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Will legal trade in renewable rhino horns stop the extinction?

Consumers in Southeast Asia, where the main demand for rhino horns is, may not be content with harvesting horns from captive-bred rhinos as proposed by proponents of a new proposal aimed at stopping poaching

Rhinos in the wild in Africa. Illustration: depositphotos.com
Rhinos in the wild in Africa. Illustration: depositphotos.com

Much has been written and said about the extinction of species in general and the destruction of large animals only because of superstitions and foolish traditions. One of the species that is slaughtered because of those beliefs and traditions are the rhinos.

Beliefs and traditions attribute magical medical properties to the rhinoceros horn, which are unreasonable since the rhinoceros horn is actually hair tissue that has thickened and hardened. The material that makes up the horn is Keratin, the same protein that is a main component of hair and fingernails - also in humans. That's why they have already suggested to the believers to cut their nails instead of causing the destruction of rhinos.

The demand for rhinoceros horns in the markets Asia and especially in Vietnam and China, Bring the rest of the world's rhino population to the brink. If at the beginning of the 20th century there were about half a million rhinos in the world, thenAt the end of 2020, only about 30,000 remained. Only in the last decade were they slaughtered About 10,000 rhinos.

Some have suggested "harvesting" horns from live rhinos, selling them legally and thus satisfying the demand. It will be possible to control the trade by implanting a "tiny chip" that tracks the fund and its products. In return from the trade, it will be possible to finance operations to prevent poachers. However, the idea of ​​giving legal validity to the international trade in horns arouses opposition and heated debate among environmentalists. Opponents claim that trade is legal will remove the stigma associated with the use of the "drug" and thus the demand will increase to a dangerous level.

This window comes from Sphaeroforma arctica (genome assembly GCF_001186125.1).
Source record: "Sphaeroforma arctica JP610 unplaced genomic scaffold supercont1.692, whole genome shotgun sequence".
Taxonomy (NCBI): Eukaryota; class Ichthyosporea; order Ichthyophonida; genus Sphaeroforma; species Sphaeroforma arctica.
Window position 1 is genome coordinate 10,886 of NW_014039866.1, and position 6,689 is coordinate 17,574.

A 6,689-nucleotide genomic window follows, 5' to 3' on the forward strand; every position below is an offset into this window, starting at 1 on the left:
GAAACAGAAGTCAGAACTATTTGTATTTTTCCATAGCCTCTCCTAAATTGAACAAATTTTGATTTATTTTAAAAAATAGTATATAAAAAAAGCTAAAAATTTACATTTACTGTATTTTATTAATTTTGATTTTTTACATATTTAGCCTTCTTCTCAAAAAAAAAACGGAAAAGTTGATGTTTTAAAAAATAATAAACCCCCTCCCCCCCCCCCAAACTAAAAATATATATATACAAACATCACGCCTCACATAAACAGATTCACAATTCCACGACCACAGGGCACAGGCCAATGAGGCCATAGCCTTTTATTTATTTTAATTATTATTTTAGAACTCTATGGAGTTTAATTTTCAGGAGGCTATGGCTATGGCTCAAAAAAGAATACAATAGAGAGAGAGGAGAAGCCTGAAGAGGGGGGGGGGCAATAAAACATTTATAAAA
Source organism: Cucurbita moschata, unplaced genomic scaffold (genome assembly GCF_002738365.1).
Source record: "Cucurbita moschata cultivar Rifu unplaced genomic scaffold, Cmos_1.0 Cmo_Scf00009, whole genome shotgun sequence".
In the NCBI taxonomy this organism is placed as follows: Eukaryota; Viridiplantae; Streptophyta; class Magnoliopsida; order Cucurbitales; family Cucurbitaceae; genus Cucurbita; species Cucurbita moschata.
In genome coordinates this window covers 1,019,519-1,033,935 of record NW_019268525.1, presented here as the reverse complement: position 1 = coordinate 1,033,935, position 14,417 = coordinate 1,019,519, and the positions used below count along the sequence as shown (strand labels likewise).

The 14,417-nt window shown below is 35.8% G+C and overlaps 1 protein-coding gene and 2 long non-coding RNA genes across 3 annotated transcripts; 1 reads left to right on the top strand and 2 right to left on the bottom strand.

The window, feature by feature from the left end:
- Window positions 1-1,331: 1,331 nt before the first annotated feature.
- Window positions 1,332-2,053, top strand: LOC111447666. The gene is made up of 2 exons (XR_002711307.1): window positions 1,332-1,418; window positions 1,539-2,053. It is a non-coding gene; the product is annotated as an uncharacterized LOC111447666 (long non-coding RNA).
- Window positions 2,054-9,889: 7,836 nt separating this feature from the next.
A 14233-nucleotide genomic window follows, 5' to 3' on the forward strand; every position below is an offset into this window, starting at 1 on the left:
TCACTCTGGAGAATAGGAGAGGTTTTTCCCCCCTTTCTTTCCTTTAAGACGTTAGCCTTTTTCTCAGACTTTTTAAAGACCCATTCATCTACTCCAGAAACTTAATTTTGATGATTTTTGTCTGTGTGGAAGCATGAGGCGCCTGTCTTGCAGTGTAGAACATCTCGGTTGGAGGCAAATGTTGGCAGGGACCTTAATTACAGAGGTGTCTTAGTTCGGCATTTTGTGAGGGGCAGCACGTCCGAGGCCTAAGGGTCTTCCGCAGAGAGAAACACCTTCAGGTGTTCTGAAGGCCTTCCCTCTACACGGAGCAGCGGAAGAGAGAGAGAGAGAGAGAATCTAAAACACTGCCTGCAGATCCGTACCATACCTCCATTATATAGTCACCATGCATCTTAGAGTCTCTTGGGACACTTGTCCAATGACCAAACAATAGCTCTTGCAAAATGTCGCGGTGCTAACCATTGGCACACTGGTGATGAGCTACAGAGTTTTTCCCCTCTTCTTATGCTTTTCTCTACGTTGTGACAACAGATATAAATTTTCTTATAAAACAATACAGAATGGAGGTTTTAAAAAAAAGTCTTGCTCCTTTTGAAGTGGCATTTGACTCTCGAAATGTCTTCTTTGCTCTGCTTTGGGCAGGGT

According to a study in which consumers in Vietnam were asked what their choice would be in purchasing the horns and products, it was found that legal trade would not reduce the parallel black market trade but would reduce it.

On the black market, the price of a kilogram of rhinoceros horn reaches 400,000 dollars, when the most common uses are as traditional medicines, for detoxification, to reduce fever, and of course to increase strength.

Large quantities of horns are purchased by antique dealers and art dealers, since the "goods" are so expensive, the buyers are mainly Old rich people who hate talking about it.

This reluctance prevents researchers from examining the sources of the purchases and poses a challenge to those trying to examine what the impact of legal trading would be.

Most consumers would prefer a legal purchase, but not so the rich don't care what the source of the "goods" is, so if there isn't enough legal "goods" they will buy on the black market. According to the study, consumers are not interested in purchasing rhinoceros horns raised on farms as these are "perceived" like cows or horses (as farm animals). Consumers prefer the horns of wild rhinos because, according to their belief, the horns of rhinos that live in the wild are better for the production of "medicines", this is because the rhinos "eat medicinal plants that grow in the wild".

Therefore, although many consumers will be willing to purchase legal "goods" that originate from "harvesting" horns from rhinos that live on breeding farms, there is a strong preference for purchasing on the black market, a preference that will create competition. The reduction of poaching will depend on the supply of horns from wild rhinoceros or breeding farms, the success of informing consumers, the reduction of demand by emphasizing the stigma and above all the enforcement of the poaching ban and supervision of the supply systems in the markets.

In summary: the properties that are believed to be attributed to rhinoceros horns derive from the uniqueness of the shape of the horn, but more so from the fact that the mating of rhinos takes a long time with many orgasms. When ignoramuses associate the horn with mating, baseless and offensive traditions and beliefs are created. Since, according to all scientific tests, rhinoceros horns have no medical value, it is appropriate to stop hunting. You can go back to the nails.

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